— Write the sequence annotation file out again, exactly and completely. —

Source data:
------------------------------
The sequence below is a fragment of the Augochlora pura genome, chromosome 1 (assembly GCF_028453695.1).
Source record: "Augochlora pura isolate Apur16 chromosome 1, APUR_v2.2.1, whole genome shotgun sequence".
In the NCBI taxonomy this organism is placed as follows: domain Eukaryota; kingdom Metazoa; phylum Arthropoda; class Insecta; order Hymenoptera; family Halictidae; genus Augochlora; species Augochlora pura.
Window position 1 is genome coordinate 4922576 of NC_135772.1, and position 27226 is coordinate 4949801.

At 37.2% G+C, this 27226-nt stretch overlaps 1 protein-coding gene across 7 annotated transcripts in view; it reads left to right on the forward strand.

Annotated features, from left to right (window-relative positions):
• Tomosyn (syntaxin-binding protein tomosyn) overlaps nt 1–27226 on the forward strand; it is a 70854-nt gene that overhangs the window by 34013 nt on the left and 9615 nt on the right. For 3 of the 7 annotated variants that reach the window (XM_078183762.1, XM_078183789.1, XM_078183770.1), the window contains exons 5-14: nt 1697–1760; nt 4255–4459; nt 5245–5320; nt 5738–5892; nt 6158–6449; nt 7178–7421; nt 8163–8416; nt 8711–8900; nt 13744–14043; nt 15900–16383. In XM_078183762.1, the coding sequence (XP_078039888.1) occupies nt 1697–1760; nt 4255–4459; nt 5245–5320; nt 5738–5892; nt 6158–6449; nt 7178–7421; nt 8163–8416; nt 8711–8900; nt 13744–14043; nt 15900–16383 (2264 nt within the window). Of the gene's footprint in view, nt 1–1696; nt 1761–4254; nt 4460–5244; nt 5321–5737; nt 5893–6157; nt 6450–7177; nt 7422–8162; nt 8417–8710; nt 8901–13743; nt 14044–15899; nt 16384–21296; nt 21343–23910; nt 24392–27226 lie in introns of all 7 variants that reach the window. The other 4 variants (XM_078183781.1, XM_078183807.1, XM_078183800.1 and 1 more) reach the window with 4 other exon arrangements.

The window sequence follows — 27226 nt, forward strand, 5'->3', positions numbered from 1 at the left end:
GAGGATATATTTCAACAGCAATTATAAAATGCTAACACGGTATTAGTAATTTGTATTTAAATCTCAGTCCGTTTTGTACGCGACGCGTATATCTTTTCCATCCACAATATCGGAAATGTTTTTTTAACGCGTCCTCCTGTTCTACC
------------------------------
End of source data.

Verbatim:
The sequence below is a fragment of the Augochlora pura genome, chromosome 1 (assembly GCF_028453695.1).
Source record: "Augochlora pura isolate Apur16 chromosome 1, APUR_v2.2.1, whole genome shotgun sequence".
In the NCBI taxonomy this organism is placed as follows: domain Eukaryota; kingdom Metazoa; phylum Arthropoda; class Insecta; order Hymenoptera; family Halictidae; genus Augochlora; species Augochlora pura.
Window position 1 is genome coordinate 4922576 of NC_135772.1, and position 27226 is coordinate 4949801.

At 37.2% G+C, this 27226-nt stretch overlaps 1 protein-coding gene across 7 annotated transcripts in view; it reads left to right on the forward strand.

Annotated features, from left to right (window-relative positions):
• Tomosyn (syntaxin-binding protein tomosyn) overlaps nt 1–27226 on the forward strand; it is a 70854-nt gene that overhangs the window by 34013 nt on the left and 9615 nt on the right. For 3 of the 7 annotated variants that reach the window (XM_078183762.1, XM_078183789.1, XM_078183770.1), the window contains exons 5-14: nt 1697–1760; nt 4255–4459; nt 5245–5320; nt 5738–5892; nt 6158–6449; nt 7178–7421; nt 8163–8416; nt 8711–8900; nt 13744–14043; nt 15900–16383. In XM_078183762.1, the coding sequence (XP_078039888.1) occupies nt 1697–1760; nt 4255–4459; nt 5245–5320; nt 5738–5892; nt 6158–6449; nt 7178–7421; nt 8163–8416; nt 8711–8900; nt 13744–14043; nt 15900–16383 (2264 nt within the window). Of the gene's footprint in view, nt 1–1696; nt 1761–4254; nt 4460–5244; nt 5321–5737; nt 5893–6157; nt 6450–7177; nt 7422–8162; nt 8417–8710; nt 8901–13743; nt 14044–15899; nt 16384–21296; nt 21343–23910; nt 24392–27226 lie in introns of all 7 variants that reach the window. The other 4 variants (XM_078183781.1, XM_078183807.1, XM_078183800.1 and 1 more) reach the window with 4 other exon arrangements.

The window sequence follows — 27226 nt, forward strand, 5'->3', positions numbered from 1 at the left end:
GAGGATATATTTCAACAGCAATTATAAAATGCTAACACGGTATTAGTAATTTGTATTTAAATCTCAGTCCGTTTTGTACGCGACGCGTATATCTTTTCCATCCACAATATCGGAAATGTTTTTTTAACGCGTCCTCCTGTTCTACC